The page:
Deepawali or Diwali, the most popular Indian festival is around the corner. Millions of Indians in India and the diaspora across the world are going to celebrate the Hindu festival of lights. Celebration of Diwali at Times Square, New York in the United States, in the last couple of years, has added extra sheen to this event. We all look forward to Diwali every year. The sweets, the lights, the gifts, the Diwali Melas, the Khadi and other handloom clothes we get to flaunt, the Indian handicrafts we bring out to decorate the home during the Diwali Lakshmi Puja, there are a zillion ways we celebrate Diwali every year. While these are the popular ways of marking Diwali, did you know there are many other forms of celebrating Diwali in the country? In this post, we are going to talk about Kali Puja in West Bengal that is celebrated on the occasion of Diwali. Why only Bengal, Kali Puja is also held in many temples across the country including Shri Kali Mata Temple, Patiala that we visited.
Kali Puja in West Bengal
Kali is one of the more aggressive aspects of Goddess Parvati, the consort of Shiva. She is known to be the slayer of evil. Kali is dark in colour, wears a garland made of skulls, has four arms and her blood-red tongue sticks out. Often times, she is depicted standing on her consort, Lord Shiva. As per certain Hindu beliefs, her black complexion symbolizes nothingness as black absorbs all other colours.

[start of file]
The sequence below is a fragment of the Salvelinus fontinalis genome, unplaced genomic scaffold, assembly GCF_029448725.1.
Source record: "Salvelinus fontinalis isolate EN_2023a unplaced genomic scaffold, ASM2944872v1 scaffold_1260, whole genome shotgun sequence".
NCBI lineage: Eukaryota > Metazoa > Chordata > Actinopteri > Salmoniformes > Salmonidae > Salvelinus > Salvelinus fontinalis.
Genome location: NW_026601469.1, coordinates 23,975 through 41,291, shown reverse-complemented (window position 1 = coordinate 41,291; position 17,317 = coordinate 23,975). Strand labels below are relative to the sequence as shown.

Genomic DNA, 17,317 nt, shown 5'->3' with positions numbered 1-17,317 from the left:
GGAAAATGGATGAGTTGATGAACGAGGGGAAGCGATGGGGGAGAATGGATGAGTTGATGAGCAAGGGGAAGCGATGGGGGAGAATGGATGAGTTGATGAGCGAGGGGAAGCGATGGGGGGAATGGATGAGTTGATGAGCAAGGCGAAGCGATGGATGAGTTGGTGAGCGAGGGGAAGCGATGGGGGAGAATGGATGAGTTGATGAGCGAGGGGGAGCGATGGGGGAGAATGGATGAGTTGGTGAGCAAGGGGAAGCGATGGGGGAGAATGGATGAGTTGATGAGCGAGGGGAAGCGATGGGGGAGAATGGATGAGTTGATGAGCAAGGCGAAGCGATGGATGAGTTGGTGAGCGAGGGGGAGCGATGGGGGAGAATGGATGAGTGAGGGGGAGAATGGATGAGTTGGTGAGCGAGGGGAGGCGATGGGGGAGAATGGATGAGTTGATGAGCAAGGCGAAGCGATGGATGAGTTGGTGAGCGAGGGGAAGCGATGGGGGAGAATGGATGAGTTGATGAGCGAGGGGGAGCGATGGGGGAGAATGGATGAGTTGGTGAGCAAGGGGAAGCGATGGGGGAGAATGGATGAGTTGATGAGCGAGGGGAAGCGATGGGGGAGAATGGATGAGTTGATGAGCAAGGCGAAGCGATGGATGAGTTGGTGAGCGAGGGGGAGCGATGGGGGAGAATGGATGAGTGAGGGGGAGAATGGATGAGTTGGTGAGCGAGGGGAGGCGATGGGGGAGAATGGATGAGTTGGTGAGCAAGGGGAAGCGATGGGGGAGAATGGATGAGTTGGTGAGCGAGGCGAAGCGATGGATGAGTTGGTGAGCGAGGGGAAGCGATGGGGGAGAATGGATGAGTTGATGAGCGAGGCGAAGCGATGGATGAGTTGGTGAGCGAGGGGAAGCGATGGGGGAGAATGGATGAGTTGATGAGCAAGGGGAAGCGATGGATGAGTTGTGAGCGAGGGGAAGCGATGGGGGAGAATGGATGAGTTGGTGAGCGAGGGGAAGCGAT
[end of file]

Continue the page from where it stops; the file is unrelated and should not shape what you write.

Goddess Kali is worshipped in the Eastern states, particularly West Bengal, on Diwali night. Like Durga Puja, Kali Puja is mostly a community festival organised by neighbourhood residents of social activity clubs. Pandals or makeshift marquees are erected and the Kali idol is worshipped here.
Besides, Kali is a popular deity in West Bengal and there are numerous Kali temples in this state. We have already written about Dakshineswar Kali Temple in an earlier post. Kali Puja is held with utmost devotion following Tantric rituals at all these temples. Since Kali is a violent form of the female divine power Shakti, priests and organisers are very particular that every ritual is followed meticulously. Devotees fast throughout the day and after the worship rituals are completed, they offer Anjali or flowers to the Goddess chanting mantras led by the priest. It is only after this they break their fast.